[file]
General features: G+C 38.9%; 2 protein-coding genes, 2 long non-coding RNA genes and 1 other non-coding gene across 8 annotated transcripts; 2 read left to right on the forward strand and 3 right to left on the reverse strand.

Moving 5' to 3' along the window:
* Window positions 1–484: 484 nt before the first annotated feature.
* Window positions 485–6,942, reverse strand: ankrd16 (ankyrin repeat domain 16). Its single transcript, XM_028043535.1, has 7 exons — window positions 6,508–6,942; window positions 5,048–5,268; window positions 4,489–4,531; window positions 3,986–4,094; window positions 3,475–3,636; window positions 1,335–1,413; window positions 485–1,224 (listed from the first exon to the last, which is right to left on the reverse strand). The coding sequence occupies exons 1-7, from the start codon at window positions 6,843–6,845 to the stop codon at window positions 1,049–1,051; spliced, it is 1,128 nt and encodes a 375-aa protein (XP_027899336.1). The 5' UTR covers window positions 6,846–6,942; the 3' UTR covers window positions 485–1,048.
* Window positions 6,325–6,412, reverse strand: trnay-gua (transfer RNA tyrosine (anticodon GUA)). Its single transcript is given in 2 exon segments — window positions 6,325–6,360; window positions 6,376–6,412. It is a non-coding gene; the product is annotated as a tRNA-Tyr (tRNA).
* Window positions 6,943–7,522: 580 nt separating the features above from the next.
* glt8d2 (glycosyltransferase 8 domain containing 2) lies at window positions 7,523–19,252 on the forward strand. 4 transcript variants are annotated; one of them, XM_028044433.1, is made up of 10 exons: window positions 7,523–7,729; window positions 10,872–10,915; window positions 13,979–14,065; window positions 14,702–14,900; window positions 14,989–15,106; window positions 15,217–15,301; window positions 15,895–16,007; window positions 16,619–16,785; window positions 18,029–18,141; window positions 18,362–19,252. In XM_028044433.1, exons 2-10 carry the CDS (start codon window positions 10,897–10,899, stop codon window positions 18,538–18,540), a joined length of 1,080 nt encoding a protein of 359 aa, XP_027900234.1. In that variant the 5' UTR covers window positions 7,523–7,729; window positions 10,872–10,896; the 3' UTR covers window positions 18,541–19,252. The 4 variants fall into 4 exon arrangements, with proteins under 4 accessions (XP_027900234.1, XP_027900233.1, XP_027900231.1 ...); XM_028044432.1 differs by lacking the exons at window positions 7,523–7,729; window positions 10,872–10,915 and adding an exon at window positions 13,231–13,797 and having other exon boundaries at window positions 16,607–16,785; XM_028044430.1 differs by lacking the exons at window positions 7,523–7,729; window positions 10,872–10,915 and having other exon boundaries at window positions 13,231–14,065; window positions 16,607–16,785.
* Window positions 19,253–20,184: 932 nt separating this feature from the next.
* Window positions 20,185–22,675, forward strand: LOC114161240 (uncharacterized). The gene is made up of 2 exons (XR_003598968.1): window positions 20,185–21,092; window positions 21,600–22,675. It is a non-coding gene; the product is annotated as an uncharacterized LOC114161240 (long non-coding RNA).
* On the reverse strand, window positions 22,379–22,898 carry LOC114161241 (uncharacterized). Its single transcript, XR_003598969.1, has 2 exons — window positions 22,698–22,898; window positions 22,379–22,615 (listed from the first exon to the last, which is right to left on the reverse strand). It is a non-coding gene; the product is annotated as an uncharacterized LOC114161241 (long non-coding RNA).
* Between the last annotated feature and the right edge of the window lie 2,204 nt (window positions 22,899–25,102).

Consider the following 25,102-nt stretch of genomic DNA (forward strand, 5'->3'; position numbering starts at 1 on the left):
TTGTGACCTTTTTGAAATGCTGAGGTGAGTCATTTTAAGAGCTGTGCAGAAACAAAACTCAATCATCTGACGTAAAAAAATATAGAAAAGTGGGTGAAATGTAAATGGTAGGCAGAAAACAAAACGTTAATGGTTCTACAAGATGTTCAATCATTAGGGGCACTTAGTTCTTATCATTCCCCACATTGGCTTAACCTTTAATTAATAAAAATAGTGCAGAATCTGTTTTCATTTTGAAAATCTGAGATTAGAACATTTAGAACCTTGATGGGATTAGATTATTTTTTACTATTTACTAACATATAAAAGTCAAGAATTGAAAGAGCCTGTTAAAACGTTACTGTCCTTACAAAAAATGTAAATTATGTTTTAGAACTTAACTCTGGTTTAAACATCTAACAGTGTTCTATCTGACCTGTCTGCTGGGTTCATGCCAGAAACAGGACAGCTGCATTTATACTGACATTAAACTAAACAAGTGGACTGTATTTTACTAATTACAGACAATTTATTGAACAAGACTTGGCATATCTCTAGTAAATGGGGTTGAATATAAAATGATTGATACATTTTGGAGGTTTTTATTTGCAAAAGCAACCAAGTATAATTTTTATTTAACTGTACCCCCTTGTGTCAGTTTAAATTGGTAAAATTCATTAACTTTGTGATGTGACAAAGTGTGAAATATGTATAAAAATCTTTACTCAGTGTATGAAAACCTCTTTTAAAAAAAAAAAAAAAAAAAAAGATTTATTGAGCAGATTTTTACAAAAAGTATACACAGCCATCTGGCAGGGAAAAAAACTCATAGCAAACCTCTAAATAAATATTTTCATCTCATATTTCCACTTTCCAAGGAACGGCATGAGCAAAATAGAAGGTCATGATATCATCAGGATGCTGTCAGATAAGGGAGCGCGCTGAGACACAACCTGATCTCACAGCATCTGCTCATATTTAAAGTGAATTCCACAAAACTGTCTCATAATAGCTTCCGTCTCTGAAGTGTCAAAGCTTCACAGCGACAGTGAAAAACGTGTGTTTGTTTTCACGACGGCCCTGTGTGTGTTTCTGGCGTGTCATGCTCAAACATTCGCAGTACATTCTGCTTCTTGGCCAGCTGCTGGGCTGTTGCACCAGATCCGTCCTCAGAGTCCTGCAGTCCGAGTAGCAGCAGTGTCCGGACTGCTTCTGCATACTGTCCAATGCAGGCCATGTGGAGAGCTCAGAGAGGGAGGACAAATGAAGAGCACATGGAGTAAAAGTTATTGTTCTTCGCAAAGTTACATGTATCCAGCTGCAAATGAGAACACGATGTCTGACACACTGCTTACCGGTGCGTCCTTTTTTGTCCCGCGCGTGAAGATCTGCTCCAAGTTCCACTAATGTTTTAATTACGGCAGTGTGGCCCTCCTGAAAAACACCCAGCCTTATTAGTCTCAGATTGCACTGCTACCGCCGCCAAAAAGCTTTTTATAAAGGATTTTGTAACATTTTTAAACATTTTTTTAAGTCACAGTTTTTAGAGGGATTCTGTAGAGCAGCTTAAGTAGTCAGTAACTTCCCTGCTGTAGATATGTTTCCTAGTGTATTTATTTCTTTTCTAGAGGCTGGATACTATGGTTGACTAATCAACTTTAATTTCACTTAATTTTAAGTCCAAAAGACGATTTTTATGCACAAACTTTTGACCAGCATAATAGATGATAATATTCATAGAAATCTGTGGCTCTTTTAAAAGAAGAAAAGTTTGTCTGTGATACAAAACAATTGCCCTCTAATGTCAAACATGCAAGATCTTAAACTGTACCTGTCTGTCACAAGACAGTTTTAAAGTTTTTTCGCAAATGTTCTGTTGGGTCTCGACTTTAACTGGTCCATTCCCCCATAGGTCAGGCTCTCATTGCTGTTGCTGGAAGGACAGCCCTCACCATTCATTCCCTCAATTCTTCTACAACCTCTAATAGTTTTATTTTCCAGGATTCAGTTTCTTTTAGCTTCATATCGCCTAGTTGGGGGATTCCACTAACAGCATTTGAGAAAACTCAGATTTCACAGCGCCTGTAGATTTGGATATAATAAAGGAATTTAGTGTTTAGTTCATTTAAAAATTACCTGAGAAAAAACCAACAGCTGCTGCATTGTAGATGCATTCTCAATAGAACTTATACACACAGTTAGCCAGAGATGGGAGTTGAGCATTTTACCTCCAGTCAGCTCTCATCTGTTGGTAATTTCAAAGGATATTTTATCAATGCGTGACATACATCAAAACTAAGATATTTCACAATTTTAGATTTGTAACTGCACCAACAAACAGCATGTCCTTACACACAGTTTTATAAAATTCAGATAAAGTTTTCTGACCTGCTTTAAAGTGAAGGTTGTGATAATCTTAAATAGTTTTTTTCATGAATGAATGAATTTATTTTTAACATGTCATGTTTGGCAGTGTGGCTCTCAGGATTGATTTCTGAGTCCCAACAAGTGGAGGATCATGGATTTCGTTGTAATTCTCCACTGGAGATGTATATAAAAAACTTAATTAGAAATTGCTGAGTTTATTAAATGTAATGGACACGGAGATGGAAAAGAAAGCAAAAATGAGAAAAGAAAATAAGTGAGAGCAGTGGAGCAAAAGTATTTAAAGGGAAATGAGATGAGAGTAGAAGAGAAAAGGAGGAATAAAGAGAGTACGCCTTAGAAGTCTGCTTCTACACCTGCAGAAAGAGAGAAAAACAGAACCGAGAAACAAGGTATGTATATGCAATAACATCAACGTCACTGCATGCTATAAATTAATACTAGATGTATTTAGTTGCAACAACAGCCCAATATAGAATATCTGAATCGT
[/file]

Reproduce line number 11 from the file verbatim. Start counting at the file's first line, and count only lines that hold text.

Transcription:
* Between the last annotated feature and the right edge of the window lie 2,204 nt (window positions 22,899–25,102).